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Grades of Concrete for Foundations, Slabs, Columns, and Beams, Explained

February 03, 2020

Different proportions of the same four ingredients yield different strength mixes of concrete for structural and non-structural parts of a building

Lightly edited transcript:
Concrete is a mixture of cement, sand, aggregate, and water, which hardens with time. When we change the proportion of these components, the strength of concrete changes accordingly.

Just take the case of building construction.

In buildings, there are various structural elements—like footings, columns, beams, slabs. Depending on the type and height of the building, the strength of concrete required for constructing these elements changes, so it is necessary to choose the correct grade of concrete for each element of a structure.

The grade of concrete is nothing but a strength of a particular concrete mix: cement, sand, aggregate, and water after 28 days.

Grade of concrete is denoted by M, which stands for the mix. For example, an M5 grade has the proportions of 1 : 5 : 10, where one is the cement, five is the sand and ten is the coarse aggregate, based on volume or weight of materials.

At least three concrete cubes of 150mm x 150mm x 150mm are cast for each mix at 27 degrees Celsius and they are tested in a laboratory after 28 days. The mean strength is calculated, and that is the strength of concrete for that particular mix.

Why 28 days? The compressive strength of concrete increases quickly over time and tapers off relatively quickly too. It achieves 40 percent strength in three days, 90 percent strength in 14 days, and 99 percent strength in 28 days.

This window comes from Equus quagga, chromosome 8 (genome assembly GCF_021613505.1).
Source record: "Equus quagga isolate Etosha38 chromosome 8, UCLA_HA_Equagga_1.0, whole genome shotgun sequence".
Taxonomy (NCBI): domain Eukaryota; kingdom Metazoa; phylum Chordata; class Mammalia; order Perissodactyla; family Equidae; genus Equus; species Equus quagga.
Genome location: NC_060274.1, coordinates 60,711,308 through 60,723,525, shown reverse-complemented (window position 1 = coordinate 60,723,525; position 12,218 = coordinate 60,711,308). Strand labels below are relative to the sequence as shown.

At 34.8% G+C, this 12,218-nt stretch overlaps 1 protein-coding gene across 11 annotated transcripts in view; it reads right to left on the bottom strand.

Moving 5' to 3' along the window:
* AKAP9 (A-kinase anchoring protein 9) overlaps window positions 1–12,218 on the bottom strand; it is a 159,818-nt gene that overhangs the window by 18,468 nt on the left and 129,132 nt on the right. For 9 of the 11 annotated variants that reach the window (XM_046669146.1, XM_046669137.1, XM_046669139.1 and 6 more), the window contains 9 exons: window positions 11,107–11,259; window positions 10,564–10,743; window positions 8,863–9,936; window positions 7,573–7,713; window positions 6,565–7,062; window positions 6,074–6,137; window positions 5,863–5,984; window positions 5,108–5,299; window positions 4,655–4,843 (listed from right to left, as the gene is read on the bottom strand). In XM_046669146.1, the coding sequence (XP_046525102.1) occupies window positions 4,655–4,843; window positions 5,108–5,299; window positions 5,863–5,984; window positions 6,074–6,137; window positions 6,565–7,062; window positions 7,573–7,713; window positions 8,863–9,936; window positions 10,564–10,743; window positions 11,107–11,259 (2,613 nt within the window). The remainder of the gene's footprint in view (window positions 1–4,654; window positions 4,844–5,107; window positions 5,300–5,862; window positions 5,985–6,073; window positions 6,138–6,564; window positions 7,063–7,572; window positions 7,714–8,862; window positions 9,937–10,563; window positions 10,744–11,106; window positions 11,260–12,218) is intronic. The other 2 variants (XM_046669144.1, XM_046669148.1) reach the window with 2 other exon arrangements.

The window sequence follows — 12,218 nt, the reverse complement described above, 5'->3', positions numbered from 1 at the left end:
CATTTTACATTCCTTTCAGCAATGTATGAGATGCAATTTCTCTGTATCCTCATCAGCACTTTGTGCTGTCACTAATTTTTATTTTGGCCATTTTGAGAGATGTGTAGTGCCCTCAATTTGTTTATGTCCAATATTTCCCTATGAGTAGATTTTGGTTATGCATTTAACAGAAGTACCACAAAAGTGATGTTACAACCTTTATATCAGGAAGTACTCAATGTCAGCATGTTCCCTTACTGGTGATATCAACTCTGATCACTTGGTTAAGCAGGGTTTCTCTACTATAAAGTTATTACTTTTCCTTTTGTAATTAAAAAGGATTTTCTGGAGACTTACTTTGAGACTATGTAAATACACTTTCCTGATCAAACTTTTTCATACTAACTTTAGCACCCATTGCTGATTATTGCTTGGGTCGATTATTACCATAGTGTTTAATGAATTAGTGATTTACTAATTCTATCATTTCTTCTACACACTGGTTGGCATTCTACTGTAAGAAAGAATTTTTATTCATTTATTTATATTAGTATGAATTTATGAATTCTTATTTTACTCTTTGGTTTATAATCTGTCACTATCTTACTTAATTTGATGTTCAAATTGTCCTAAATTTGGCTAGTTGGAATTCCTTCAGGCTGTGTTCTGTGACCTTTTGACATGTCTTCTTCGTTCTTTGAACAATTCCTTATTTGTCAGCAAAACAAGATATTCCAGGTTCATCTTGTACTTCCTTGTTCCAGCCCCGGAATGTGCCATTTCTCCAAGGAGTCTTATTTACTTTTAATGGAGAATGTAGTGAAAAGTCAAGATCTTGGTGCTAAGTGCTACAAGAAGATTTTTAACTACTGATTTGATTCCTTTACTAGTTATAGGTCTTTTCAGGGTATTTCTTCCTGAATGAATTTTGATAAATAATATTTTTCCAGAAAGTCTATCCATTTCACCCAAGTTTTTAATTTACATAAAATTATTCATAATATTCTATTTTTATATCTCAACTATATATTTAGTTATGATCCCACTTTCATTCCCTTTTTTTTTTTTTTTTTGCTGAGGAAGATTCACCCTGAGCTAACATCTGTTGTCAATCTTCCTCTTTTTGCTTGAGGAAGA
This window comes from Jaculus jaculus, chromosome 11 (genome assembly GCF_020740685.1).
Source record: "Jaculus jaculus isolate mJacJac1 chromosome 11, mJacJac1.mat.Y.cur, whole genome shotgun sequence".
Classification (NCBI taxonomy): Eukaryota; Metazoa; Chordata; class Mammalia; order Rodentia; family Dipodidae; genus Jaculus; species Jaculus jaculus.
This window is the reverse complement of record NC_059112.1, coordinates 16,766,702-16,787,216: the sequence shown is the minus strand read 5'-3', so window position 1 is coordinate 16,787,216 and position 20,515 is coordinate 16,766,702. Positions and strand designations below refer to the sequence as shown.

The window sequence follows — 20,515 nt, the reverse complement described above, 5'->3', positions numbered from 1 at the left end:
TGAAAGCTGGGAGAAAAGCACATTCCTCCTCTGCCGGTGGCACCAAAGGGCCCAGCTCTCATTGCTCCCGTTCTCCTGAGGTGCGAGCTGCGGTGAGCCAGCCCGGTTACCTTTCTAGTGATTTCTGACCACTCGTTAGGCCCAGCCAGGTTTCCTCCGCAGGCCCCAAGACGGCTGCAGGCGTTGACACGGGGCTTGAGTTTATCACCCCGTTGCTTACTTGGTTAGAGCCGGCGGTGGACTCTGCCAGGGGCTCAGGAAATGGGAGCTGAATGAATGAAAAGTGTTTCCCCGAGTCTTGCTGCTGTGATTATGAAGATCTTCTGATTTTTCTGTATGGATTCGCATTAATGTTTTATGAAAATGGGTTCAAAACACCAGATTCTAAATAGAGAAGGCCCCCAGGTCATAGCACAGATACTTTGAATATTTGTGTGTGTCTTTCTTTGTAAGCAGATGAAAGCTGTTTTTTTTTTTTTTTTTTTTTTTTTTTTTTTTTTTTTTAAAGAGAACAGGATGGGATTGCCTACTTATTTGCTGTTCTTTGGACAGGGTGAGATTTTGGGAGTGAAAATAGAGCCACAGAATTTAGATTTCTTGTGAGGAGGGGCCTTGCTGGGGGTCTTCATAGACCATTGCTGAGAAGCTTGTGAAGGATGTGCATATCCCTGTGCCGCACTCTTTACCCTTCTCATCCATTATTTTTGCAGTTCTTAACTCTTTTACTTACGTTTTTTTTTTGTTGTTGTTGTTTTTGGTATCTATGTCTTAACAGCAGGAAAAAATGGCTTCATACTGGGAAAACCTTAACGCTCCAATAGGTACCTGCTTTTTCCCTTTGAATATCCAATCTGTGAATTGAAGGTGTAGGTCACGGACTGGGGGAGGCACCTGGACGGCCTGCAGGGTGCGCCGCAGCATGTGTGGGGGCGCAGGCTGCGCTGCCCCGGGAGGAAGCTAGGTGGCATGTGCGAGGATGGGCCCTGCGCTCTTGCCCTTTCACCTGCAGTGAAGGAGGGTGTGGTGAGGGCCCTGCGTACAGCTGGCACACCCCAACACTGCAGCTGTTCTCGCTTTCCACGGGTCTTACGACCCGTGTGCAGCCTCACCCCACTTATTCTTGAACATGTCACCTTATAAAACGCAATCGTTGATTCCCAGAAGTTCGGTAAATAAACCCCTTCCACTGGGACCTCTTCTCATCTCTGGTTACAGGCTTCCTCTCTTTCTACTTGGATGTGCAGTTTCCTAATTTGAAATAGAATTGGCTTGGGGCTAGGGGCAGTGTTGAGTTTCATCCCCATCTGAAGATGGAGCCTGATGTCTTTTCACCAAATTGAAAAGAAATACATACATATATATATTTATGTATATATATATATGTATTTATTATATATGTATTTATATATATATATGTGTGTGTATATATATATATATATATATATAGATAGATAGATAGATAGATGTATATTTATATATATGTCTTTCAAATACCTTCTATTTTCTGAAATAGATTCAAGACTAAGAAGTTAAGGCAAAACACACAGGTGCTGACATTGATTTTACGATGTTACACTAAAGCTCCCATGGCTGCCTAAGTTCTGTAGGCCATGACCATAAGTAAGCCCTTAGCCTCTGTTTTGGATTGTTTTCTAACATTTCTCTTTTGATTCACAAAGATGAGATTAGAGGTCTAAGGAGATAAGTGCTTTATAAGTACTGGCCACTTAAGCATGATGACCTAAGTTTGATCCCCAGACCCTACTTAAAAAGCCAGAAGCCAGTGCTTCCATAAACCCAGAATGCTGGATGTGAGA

Concrete gains strength rapidly in the initial days—90 percent in only 14 days—and after that, concrete gains only 9 percent strength in the next 14 days. So the rate of strength-gain decreases. Because concrete gains 99 percent strength in 28 days, it is close to its final strength, so we use this strength at the base for our design and evaluation.


Coming back to grades of concrete, the table shows the proportion of cement, aggregate, sand, and water in different grades of concrete. For M5 grade, the mix proportion is 1 : 5 : 10. The quantity of water required is 60 liters.

In the same way, you can see the mix proportions of other grades of concrete up to M25. Up to M25, a nominal mix can be made for small-scale construction where concrete consumption is not high. For M 30 and above grades, Design Mix should be used.

You can see that as the strength of concrete increases, the cement content is constant in proportion but sand, aggregate, and water content are reduced. If you add more water to the concrete, its strength decreases and vice-versa. one more thing I have observed in most cases: the concrete grade of foundation and columns is higher than slabs and beams. Please note that this is not the general rule that's why I said in “most cases.”


  • Foundations and columns are compression members whereas beams and slabs are tensile members.
  • The load shall be transferred from slabs to beams, beams to columns, and columns to foundations.
  • It is economical to reduce the grade of concrete for slabs and beams.

So, friends, I hope you have understood the different grades of concrete and their uses.

—This video is from Engineering Motive, a nifty little engineering channel on YouTube.

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